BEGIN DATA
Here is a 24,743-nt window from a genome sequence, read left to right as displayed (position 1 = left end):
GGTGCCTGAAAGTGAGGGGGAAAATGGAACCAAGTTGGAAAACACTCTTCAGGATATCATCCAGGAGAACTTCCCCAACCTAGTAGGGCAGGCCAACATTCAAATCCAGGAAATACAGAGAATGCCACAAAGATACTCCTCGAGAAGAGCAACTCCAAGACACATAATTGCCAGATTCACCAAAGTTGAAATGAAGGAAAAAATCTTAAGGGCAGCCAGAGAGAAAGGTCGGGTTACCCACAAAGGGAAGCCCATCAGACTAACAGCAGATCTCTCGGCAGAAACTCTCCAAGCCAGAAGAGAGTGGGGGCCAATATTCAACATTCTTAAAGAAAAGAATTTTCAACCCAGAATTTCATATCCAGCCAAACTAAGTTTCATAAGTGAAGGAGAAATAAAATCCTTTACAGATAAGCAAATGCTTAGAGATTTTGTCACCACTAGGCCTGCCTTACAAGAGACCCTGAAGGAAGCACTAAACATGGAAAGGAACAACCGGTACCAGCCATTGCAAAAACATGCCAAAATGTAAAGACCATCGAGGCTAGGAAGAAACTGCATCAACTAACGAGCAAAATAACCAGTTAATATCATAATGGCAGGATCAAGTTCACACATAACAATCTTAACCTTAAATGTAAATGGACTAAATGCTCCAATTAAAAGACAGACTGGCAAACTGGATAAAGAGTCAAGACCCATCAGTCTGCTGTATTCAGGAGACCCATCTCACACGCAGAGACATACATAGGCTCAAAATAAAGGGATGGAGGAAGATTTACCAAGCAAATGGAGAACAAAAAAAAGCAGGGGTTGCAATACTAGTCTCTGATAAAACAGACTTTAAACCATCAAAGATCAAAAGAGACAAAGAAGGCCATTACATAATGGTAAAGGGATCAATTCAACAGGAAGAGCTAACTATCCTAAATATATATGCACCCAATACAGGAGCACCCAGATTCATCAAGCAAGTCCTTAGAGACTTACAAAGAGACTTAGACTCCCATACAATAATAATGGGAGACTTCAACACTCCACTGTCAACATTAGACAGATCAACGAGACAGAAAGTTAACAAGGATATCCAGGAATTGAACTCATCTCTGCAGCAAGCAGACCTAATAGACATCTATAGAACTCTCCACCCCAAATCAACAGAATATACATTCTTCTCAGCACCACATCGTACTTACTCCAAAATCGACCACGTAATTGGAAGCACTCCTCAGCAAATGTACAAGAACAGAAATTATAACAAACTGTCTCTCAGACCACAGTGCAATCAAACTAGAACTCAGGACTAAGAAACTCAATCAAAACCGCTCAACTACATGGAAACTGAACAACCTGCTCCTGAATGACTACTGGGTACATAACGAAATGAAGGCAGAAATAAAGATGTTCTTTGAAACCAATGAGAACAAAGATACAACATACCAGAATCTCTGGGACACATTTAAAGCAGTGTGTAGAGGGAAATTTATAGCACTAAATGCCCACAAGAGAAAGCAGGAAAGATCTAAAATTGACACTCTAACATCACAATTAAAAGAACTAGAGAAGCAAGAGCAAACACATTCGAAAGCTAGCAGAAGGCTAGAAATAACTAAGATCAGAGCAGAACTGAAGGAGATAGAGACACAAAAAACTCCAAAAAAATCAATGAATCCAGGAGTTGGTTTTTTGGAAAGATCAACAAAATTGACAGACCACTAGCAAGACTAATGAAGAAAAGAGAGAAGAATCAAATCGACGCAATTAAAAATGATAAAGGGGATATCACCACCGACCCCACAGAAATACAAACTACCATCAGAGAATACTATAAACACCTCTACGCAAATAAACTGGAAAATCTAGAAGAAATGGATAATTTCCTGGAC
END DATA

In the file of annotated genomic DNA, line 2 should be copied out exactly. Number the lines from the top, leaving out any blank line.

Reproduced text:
GGTGCCTGAAAGTGAGGGGGAAAATGGAACCAAGTTGGAAAACACTCTTCAGGATATCATCCAGGAGAACTTCCCCAACCTAGTAGGGCAGGCCAACATTCAAATCCAGGAAATACAGAGAATGCCACAAAGATACTCCTCGAGAAGAGCAACTCCAAGACACATAATTGCCAGATTCACCAAAGTTGAAATGAAGGAAAAAATCTTAAGGGCAGCCAGAGAGAAAGGTCGGGTTACCCACAAAGGGAAGCCCATCAGACTAACAGCAGATCTCTCGGCAGAAACTCTCCAAGCCAGAAGAGAGTGGGGGCCAATATTCAACATTCTTAAAGAAAAGAATTTTCAACCCAGAATTTCATATCCAGCCAAACTAAGTTTCATAAGTGAAGGAGAAATAAAATCCTTTACAGATAAGCAAATGCTTAGAGATTTTGTCACCACTAGGCCTGCCTTACAAGAGACCCTGAAGGAAGCACTAAACATGGAAAGGAACAACCGGTACCAGCCATTGCAAAAACATGCCAAAATGTAAAGACCATCGAGGCTAGGAAGAAACTGCATCAACTAACGAGCAAAATAACCAGTTAATATCATAATGGCAGGATCAAGTTCACACATAACAATCTTAACCTTAAATGTAAATGGACTAAATGCTCCAATTAAAAGACAGACTGGCAAACTGGATAAAGAGTCAAGACCCATCAGTCTGCTGTATTCAGGAGACCCATCTCACACGCAGAGACATACATAGGCTCAAAATAAAGGGATGGAGGAAGATTTACCAAGCAAATGGAGAACAAAAAAAAGCAGGGGTTGCAATACTAGTCTCTGATAAAACAGACTTTAAACCATCAAAGATCAAAAGAGACAAAGAAGGCCATTACATAATGGTAAAGGGATCAATTCAACAGGAAGAGCTAACTATCCTAAATATATATGCACCCAATACAGGAGCACCCAGATTCATCAAGCAAGTCCTTAGAGACTTACAAAGAGACTTAGACTCCCATACAATAATAATGGGAGACTTCAACACTCCACTGTCAACATTAGACAGATCAACGAGACAGAAAGTTAACAAGGATATCCAGGAATTGAACTCATCTCTGCAGCAAGCAGACCTAATAGACATCTATAGAACTCTCCACCCCAAATCAACAGAATATACATTCTTCTCAGCACCACATCGTACTTACTCCAAAATCGACCACGTAATTGGAAGCACTCCTCAGCAAATGTACAAGAACAGAAATTATAACAAACTGTCTCTCAGACCACAGTGCAATCAAACTAGAACTCAGGACTAAGAAACTCAATCAAAACCGCTCAACTACATGGAAACTGAACAACCTGCTCCTGAATGACTACTGGGTACATAACGAAATGAAGGCAGAAATAAAGATGTTCTTTGAAACCAATGAGAACAAAGATACAACATACCAGAATCTCTGGGACACATTTAAAGCAGTGTGTAGAGGGAAATTTATAGCACTAAATGCCCACAAGAGAAAGCAGGAAAGATCTAAAATTGACACTCTAACATCACAATTAAAAGAACTAGAGAAGCAAGAGCAAACACATTCGAAAGCTAGCAGAAGGCTAGAAATAACTAAGATCAGAGCAGAACTGAAGGAGATAGAGACACAAAAAACTCCAAAAAAATCAATGAATCCAGGAGTTGGTTTTTTGGAAAGATCAACAAAATTGACAGACCACTAGCAAGACTAATGAAGAAAAGAGAGAAGAATCAAATCGACGCAATTAAAAATGATAAAGGGGATATCACCACCGACCCCACAGAAATACAAACTACCATCAGAGAATACTATAAACACCTCTACGCAAATAAACTGGAAAATCTAGAAGAAATGGATAATTTCCTGGAC